Exercise Recovery

December 9, 2022

Have you ever had a really good workout in which you felt strong, broke a sweat, and enjoyed yourself only to wake up the next morning with lots of muscle soreness? In this article we are taking a look at how our muscles recover from exercise and what we can do to help the process. 

We eat, sleep, work, workout, repeat. Is there a point where too much exercise becomes harmful? In an article on this same topic, the National Academy of Sports Medicine (NASM) explains that answering this question starts with a basic understanding of homeostasis, stress, and recovery within the body.

  • Homeostasis is a state of balance within the body that occurs when the variables in a system (e.g., pH, temperature) are regulated to keep internal conditions stable and relatively constant.
  • Stress is a stimulus that overcomes (or threatens to overcome) the body’s ability to maintain homeostasis. We will focus on stress related to exercise, which is called physiological stress (e.g., muscle tears, dehydration, pain) and.
  • Recovery is the body’s process for restoring homeostasis.

Our bodies are designed to handle different forms of stress, it’s how we are able to build our capacity. Short periods of physiological stress followed by the right recovery (which enables adaptation and restores homeostasis) are generally considered healthy. However, physiological stress that is not followed by enough recovery may, over time, compromise homeostasis and immune function. This may increase the probability of injury and/or illness. Our bodies are generally strong and tough, but if we overwork them and don’t recover properly they may not be able to perform the way they should. 

According to the NASM, recovery is a process that includes rest, refueling through nutrition, rehydration, regeneration (repair), resynthesis, reduction of inflammation, and restoration that ultimately returns the body to homeostasis. It’s helpful to think of three categories of recovery:

  • Immediate recovery, which happens in the short time between successive efforts (between repetitions within a set of biceps curls)
  • Short-term recovery, which happens between sets (between interval sprints or weight training sets)
  • Training recovery, which happens between workouts or competitions

Focusing on training recovery offers the greatest potential benefit because everything that happens outside of an exercise session—i.e., life—has a potential impact. So, we have to ask: Are we truly recovering from training, based on how our bodies deal with stress and the hectic schedules many of us keep? And how do we get enough recovery?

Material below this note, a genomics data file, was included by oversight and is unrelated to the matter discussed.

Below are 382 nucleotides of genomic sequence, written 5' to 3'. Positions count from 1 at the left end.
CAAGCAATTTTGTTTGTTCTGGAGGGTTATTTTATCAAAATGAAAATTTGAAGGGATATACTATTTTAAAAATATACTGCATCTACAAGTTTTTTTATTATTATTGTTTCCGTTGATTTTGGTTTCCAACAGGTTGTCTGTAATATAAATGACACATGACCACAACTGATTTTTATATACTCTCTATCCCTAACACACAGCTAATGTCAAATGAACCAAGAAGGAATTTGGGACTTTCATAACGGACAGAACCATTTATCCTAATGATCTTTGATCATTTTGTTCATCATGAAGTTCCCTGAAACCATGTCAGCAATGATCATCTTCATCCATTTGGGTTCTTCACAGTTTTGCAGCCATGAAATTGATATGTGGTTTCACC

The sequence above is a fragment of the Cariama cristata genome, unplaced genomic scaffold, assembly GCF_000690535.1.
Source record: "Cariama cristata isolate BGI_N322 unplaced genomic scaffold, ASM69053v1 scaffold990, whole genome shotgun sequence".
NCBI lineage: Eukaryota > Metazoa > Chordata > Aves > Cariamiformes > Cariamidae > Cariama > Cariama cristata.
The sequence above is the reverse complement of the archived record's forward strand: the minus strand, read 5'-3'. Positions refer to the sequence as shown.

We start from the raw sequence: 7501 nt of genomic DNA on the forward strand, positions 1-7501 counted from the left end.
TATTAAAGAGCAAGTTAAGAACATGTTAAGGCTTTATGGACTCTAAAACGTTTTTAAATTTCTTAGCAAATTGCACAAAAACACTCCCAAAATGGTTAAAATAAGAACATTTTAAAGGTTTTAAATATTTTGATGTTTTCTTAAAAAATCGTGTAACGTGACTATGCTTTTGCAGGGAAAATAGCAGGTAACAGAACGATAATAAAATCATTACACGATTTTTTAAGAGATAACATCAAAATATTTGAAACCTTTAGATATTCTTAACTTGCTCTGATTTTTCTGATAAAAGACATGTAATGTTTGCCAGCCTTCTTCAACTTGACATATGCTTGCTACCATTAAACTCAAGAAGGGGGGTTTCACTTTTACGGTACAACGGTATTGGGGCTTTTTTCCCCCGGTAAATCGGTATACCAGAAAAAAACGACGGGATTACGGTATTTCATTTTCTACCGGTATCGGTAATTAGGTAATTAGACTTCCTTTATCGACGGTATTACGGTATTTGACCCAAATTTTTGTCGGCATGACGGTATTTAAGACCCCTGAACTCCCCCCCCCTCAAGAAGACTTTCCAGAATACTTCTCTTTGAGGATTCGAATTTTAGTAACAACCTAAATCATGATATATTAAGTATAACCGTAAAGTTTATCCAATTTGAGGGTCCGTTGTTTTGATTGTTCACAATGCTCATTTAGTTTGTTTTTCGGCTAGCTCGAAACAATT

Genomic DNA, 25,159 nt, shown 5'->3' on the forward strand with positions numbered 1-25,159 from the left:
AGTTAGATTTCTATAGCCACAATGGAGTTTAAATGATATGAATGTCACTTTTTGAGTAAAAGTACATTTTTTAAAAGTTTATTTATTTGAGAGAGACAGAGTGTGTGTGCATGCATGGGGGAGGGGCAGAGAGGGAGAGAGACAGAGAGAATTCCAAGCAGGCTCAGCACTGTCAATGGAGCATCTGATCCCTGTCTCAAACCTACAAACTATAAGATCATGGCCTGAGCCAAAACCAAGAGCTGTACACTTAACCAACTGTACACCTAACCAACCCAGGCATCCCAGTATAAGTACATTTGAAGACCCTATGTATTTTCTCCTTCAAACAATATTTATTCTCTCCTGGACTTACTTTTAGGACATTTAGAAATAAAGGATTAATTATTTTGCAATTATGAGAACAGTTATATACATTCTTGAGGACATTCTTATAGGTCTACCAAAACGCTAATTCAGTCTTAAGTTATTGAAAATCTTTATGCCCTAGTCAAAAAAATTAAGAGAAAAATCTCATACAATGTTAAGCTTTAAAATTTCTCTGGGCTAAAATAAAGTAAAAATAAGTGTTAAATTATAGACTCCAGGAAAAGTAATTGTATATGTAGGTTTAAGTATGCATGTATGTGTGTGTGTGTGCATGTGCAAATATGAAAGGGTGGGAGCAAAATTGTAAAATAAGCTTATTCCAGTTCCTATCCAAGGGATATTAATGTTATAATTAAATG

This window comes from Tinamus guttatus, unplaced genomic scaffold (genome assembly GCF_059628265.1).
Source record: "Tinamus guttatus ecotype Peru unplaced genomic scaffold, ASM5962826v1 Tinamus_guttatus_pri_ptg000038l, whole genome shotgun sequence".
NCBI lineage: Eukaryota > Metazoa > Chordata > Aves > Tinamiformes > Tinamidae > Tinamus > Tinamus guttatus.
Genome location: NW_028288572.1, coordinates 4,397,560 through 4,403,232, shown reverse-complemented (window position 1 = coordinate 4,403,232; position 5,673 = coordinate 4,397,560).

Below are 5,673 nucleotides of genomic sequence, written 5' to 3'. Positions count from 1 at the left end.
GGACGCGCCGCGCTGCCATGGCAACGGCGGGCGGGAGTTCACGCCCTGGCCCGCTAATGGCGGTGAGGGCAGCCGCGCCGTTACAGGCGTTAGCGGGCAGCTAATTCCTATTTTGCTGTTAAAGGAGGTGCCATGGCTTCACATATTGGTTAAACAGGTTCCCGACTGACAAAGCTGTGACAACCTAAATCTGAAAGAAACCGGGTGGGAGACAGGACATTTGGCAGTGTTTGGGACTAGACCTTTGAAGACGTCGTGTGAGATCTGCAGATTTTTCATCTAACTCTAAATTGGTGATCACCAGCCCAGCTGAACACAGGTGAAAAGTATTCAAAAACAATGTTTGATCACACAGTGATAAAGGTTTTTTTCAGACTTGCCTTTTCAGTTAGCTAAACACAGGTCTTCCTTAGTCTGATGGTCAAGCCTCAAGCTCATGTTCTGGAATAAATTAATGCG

Usually, a good night’s sleep paired with proper hydration and nutrition will allow your body to return to homeostasis and recover from exercise. One form of recovery, known as active recovery, uses movements ranging from bursts of anaerobic activity to very light-intensity activity (e.g., cool down). The idea is to stimulate blood flow to the muscles and signal proteins to initiate healing/adaptation. Multiple studies have found that active recovery after repeated intense exercise results in faster returns to homeostasis compared with passive recoveries that use no movement. There are several other forms of recovery, most of which are passive; including massage, cryotherapy, compression, and hydrotherapy. There are mixed opinions on the effectiveness of these methods, but the best results are usually found with active recovery. This is why you might see us use a cool down at the end of a training session or encourage you to walk or get moving when you go back home between your sessions here. 

Keep these tips in mind and please use us as a resource if you have any questions about how we can help your body to get enough recovery. We want to continue helping you get stronger and not more worn down in the process. 


Our bodies are designed to handle different forms of stress, it’s how we are able to build our capacity.

Peak Performance Care

in Sonora CA

13949 Mono Way

PO Box 4143

Sonora, CA 95370


(209) 532 1288

Fax: (209) 230 9529

Monday/Wednesday: 8am-5:30pm

Tuesday/Thursday: 6am-5pm

Friday: 6am-2pm

Seraphinite AcceleratorOptimized by Seraphinite Accelerator
Turns on site high speed to be attractive for people and search engines.